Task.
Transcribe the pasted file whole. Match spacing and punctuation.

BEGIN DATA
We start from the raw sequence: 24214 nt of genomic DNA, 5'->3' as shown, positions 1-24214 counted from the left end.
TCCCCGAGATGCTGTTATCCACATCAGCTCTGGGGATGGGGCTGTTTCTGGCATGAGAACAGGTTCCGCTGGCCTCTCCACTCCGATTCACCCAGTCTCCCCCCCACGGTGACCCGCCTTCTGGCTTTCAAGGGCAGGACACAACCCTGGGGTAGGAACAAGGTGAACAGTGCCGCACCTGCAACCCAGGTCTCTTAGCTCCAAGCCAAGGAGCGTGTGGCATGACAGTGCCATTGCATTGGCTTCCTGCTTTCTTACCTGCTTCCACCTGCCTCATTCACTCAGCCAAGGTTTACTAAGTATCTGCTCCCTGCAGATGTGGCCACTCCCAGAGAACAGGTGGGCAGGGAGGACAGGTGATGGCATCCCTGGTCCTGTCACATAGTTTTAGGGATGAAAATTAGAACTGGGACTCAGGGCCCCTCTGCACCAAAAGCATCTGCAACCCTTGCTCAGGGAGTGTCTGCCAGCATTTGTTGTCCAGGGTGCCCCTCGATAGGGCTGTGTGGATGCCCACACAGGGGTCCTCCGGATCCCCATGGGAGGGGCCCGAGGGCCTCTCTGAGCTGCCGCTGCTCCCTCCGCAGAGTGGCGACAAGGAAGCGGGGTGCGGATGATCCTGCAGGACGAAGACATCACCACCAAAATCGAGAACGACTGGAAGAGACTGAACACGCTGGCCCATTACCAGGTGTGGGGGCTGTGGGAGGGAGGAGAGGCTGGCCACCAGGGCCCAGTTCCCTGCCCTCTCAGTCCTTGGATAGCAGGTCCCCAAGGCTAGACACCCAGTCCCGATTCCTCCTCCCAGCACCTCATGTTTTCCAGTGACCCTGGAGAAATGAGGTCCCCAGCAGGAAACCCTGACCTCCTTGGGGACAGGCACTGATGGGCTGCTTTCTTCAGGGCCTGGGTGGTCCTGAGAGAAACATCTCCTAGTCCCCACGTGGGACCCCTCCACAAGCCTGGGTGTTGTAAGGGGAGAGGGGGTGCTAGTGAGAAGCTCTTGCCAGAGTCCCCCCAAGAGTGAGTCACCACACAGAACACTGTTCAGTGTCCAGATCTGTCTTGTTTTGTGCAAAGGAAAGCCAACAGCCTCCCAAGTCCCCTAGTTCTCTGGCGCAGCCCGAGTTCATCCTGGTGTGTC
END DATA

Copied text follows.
We start from the raw sequence: 24214 nt of genomic DNA, 5'->3' as shown, positions 1-24214 counted from the left end.
TCCCCGAGATGCTGTTATCCACATCAGCTCTGGGGATGGGGCTGTTTCTGGCATGAGAACAGGTTCCGCTGGCCTCTCCACTCCGATTCACCCAGTCTCCCCCCCACGGTGACCCGCCTTCTGGCTTTCAAGGGCAGGACACAACCCTGGGGTAGGAACAAGGTGAACAGTGCCGCACCTGCAACCCAGGTCTCTTAGCTCCAAGCCAAGGAGCGTGTGGCATGACAGTGCCATTGCATTGGCTTCCTGCTTTCTTACCTGCTTCCACCTGCCTCATTCACTCAGCCAAGGTTTACTAAGTATCTGCTCCCTGCAGATGTGGCCACTCCCAGAGAACAGGTGGGCAGGGAGGACAGGTGATGGCATCCCTGGTCCTGTCACATAGTTTTAGGGATGAAAATTAGAACTGGGACTCAGGGCCCCTCTGCACCAAAAGCATCTGCAACCCTTGCTCAGGGAGTGTCTGCCAGCATTTGTTGTCCAGGGTGCCCCTCGATAGGGCTGTGTGGATGCCCACACAGGGGTCCTCCGGATCCCCATGGGAGGGGCCCGAGGGCCTCTCTGAGCTGCCGCTGCTCCCTCCGCAGAGTGGCGACAAGGAAGCGGGGTGCGGATGATCCTGCAGGACGAAGACATCACCACCAAAATCGAGAACGACTGGAAGAGACTGAACACGCTGGCCCATTACCAGGTGTGGGGGCTGTGGGAGGGAGGAGAGGCTGGCCACCAGGGCCCAGTTCCCTGCCCTCTCAGTCCTTGGATAGCAGGTCCCCAAGGCTAGACACCCAGTCCCGATTCCTCCTCCCAGCACCTCATGTTTTCCAGTGACCCTGGAGAAATGAGGTCCCCAGCAGGAAACCCTGACCTCCTTGGGGACAGGCACTGATGGGCTGCTTTCTTCAGGGCCTGGGTGGTCCTGAGAGAAACATCTCCTAGTCCCCACGTGGGACCCCTCCACAAGCCTGGGTGTTGTAAGGGGAGAGGGGGTGCTAGTGAGAAGCTCTTGCCAGAGTCCCCCCAAGAGTGAGTCACCACACAGAACACTGTTCAGTGTCCAGATCTGTCTTGTTTTGTGCAAAGGAAAGCCAACAGCCTCCCAAGTCCCCTAGTTCTCTGGCGCAGCCCGAGTTCATCCTGGTGTGTC